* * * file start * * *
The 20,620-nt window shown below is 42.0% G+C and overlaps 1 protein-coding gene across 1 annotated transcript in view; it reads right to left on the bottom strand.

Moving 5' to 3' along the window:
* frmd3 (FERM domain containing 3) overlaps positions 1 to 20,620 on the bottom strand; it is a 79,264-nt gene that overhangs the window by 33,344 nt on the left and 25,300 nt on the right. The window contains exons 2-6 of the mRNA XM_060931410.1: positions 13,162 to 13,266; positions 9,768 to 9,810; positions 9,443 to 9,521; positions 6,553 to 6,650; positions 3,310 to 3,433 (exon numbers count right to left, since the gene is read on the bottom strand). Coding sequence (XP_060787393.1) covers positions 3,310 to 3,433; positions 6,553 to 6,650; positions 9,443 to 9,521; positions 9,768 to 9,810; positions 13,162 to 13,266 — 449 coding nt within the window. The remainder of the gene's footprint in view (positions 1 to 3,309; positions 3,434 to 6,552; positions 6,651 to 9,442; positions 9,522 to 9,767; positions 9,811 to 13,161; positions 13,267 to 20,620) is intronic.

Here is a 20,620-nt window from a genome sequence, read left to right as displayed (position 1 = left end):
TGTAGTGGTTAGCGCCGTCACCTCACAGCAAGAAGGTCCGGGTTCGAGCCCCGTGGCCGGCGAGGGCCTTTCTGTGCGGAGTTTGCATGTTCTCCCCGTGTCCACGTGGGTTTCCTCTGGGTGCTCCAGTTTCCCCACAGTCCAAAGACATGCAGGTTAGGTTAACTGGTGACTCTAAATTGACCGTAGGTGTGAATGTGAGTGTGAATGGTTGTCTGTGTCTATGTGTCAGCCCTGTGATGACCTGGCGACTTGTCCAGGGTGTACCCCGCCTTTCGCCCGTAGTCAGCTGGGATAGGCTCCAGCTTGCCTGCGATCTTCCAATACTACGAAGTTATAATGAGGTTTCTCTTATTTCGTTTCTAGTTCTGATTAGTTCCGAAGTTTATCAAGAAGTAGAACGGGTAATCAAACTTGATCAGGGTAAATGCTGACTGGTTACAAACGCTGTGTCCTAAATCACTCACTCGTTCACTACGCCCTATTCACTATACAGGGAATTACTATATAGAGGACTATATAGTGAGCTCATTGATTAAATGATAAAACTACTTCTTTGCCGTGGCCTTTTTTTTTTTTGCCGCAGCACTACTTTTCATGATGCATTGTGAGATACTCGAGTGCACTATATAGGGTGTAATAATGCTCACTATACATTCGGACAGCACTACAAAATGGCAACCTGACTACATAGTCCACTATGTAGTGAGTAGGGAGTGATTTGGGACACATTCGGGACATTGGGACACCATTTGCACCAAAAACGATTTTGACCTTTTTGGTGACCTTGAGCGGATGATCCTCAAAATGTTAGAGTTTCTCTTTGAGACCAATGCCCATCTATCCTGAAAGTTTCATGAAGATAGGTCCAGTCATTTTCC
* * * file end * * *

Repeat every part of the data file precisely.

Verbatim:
The 20,620-nt window shown below is 42.0% G+C and overlaps 1 protein-coding gene across 1 annotated transcript in view; it reads right to left on the bottom strand.

Moving 5' to 3' along the window:
* frmd3 (FERM domain containing 3) overlaps positions 1 to 20,620 on the bottom strand; it is a 79,264-nt gene that overhangs the window by 33,344 nt on the left and 25,300 nt on the right. The window contains exons 2-6 of the mRNA XM_060931410.1: positions 13,162 to 13,266; positions 9,768 to 9,810; positions 9,443 to 9,521; positions 6,553 to 6,650; positions 3,310 to 3,433 (exon numbers count right to left, since the gene is read on the bottom strand). Coding sequence (XP_060787393.1) covers positions 3,310 to 3,433; positions 6,553 to 6,650; positions 9,443 to 9,521; positions 9,768 to 9,810; positions 13,162 to 13,266 — 449 coding nt within the window. The remainder of the gene's footprint in view (positions 1 to 3,309; positions 3,434 to 6,552; positions 6,651 to 9,442; positions 9,522 to 9,767; positions 9,811 to 13,161; positions 13,267 to 20,620) is intronic.

Here is a 20,620-nt window from a genome sequence, read left to right as displayed (position 1 = left end):
TGTAGTGGTTAGCGCCGTCACCTCACAGCAAGAAGGTCCGGGTTCGAGCCCCGTGGCCGGCGAGGGCCTTTCTGTGCGGAGTTTGCATGTTCTCCCCGTGTCCACGTGGGTTTCCTCTGGGTGCTCCAGTTTCCCCACAGTCCAAAGACATGCAGGTTAGGTTAACTGGTGACTCTAAATTGACCGTAGGTGTGAATGTGAGTGTGAATGGTTGTCTGTGTCTATGTGTCAGCCCTGTGATGACCTGGCGACTTGTCCAGGGTGTACCCCGCCTTTCGCCCGTAGTCAGCTGGGATAGGCTCCAGCTTGCCTGCGATCTTCCAATACTACGAAGTTATAATGAGGTTTCTCTTATTTCGTTTCTAGTTCTGATTAGTTCCGAAGTTTATCAAGAAGTAGAACGGGTAATCAAACTTGATCAGGGTAAATGCTGACTGGTTACAAACGCTGTGTCCTAAATCACTCACTCGTTCACTACGCCCTATTCACTATACAGGGAATTACTATATAGAGGACTATATAGTGAGCTCATTGATTAAATGATAAAACTACTTCTTTGCCGTGGCCTTTTTTTTTTTTGCCGCAGCACTACTTTTCATGATGCATTGTGAGATACTCGAGTGCACTATATAGGGTGTAATAATGCTCACTATACATTCGGACAGCACTACAAAATGGCAACCTGACTACATAGTCCACTATGTAGTGAGTAGGGAGTGATTTGGGACACATTCGGGACATTGGGACACCATTTGCACCAAAAACGATTTTGACCTTTTTGGTGACCTTGAGCGGATGATCCTCAAAATGTTAGAGTTTCTCTTTGAGACCAATGCCCATCTATCCTGAAAGTTTCATGAAGATAGGTCCAGTCATTTTCC